Revive and thrive: the return of Goodwood's historic festival
Following the Festival of Speed’s successful comeback, Tempus heads to Goodwood to discover how Revival, the world’s greatest historic motor race meeting, is preparing for a riotous return this September
Any aficionado will tell you that classic cars are about far more than what’s under the bonnet. The world of vintage automobiles is a lifestyle, encompassing everything from vehicle restoration to your personal style.
This is, perhaps, one of many reasons that the world’s greatest historic motor race meeting, Goodwood Revival, captures the imaginations of its thousands of attendees each year. The event, held in September at the Goodwood Motor Circuit, is a celebration of the vintage era, staged entirely in period theme to capture the halcyon days of the 1940s, ’50s and ’60s.
Combining hundreds of rare and priceless cars on and off the track, racing enthusiasts can delight in watching champions of past and present recreate Goodwood’s famous racing with events such as the St Mary's Trophy, the Royal Automobile Club TT Celebration and the Stirling Moss Memorial Trophy, as well as the most competitive – and cutest – race of the event: the Settrington Cup children’s pedal car race.
But the nostalgic festivity doesn’t stop there. Revival is famed for its period fashions and entertainment, too, with many visitors attending in full vintage dress to revel in the style and ethos of an earlier time and escape the trappings of modern life.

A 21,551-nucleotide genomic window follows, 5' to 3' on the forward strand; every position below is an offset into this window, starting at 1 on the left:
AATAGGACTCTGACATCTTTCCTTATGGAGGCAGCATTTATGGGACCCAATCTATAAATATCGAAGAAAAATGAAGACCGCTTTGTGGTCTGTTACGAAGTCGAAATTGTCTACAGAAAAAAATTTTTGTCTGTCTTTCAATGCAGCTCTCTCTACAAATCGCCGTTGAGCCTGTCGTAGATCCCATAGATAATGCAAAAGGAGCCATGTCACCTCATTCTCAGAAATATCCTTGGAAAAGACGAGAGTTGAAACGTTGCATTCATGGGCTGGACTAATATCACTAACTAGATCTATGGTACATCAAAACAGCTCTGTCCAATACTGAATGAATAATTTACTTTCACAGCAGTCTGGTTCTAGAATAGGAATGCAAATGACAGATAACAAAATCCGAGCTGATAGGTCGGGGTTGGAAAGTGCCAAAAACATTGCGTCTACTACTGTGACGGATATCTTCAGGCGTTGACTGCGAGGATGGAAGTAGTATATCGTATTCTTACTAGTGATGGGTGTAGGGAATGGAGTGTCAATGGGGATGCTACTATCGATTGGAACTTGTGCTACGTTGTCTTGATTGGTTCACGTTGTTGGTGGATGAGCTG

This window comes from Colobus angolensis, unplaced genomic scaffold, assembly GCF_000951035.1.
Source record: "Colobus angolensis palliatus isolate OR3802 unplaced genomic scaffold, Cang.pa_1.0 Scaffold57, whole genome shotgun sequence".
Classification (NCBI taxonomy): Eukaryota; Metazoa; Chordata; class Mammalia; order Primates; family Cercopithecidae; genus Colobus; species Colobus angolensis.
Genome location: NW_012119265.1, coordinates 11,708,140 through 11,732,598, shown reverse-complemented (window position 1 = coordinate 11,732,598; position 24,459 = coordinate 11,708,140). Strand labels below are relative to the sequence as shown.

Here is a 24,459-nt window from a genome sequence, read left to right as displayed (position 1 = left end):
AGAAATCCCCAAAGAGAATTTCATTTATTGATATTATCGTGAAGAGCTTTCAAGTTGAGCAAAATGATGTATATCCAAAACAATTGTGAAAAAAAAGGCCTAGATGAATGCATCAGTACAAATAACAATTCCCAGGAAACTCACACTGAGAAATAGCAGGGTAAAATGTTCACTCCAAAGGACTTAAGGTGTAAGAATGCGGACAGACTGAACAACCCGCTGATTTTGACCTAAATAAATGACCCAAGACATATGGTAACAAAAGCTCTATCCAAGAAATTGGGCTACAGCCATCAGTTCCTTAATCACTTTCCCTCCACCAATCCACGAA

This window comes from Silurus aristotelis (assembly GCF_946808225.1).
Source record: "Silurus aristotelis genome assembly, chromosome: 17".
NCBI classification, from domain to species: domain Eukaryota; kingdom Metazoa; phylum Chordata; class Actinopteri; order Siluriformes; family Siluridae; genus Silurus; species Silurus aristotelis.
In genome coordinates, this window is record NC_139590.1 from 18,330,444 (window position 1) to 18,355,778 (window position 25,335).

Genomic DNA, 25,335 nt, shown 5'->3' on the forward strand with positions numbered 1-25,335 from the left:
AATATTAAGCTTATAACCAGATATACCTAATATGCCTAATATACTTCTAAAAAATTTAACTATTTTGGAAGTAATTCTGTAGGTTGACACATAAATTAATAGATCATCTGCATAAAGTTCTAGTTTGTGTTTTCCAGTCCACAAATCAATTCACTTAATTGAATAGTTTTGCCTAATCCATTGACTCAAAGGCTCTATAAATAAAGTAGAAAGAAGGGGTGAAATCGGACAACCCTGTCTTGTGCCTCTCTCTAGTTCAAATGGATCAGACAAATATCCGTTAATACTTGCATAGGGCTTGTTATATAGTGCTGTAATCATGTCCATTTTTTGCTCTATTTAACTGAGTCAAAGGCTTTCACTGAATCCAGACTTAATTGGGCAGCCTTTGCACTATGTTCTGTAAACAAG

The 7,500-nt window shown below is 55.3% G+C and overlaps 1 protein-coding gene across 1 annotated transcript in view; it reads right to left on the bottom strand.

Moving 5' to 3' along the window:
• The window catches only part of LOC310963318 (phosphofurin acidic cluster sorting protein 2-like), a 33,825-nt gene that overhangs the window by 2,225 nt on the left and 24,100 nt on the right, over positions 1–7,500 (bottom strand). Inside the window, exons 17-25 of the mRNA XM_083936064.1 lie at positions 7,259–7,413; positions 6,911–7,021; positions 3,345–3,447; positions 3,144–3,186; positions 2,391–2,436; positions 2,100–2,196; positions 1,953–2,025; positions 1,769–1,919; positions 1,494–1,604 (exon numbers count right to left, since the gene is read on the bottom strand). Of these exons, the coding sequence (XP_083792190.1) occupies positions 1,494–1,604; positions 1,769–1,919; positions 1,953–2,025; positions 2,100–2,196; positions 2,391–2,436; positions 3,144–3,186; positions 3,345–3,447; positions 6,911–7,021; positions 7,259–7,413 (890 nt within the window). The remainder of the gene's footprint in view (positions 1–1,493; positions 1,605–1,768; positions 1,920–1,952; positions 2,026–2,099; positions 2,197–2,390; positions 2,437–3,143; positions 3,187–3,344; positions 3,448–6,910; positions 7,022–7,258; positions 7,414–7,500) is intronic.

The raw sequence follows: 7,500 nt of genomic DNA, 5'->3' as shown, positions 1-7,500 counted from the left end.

It may not surprise festivalgoers that Goodwood Revival – and, indeed, all Goodwood events – have a long-held tradition of sustainability at its heart. Celebrating a time when communities lived by an ethos of "make do and mend" - from repairing treasured belongings to restoring their cherished cars – is only natural that the organisation champions a similar reduce, re-use and recycle approach. Brand- new for 2021, the Make-Do and Mend corner at the event will showcase how we can repurpose and restore more in our modern lives, too.
The event’s founder, the Duke of Richmond, says: “We all know that fashion has a huge impact on our planet and so this year we wanted to make sure that we used our incredible event to highlight solutions to this problem. We want to reconnect with the best of the past and as an antidote to the throw away culture, share how special pieces can be treasured, valued and passed down through generations.”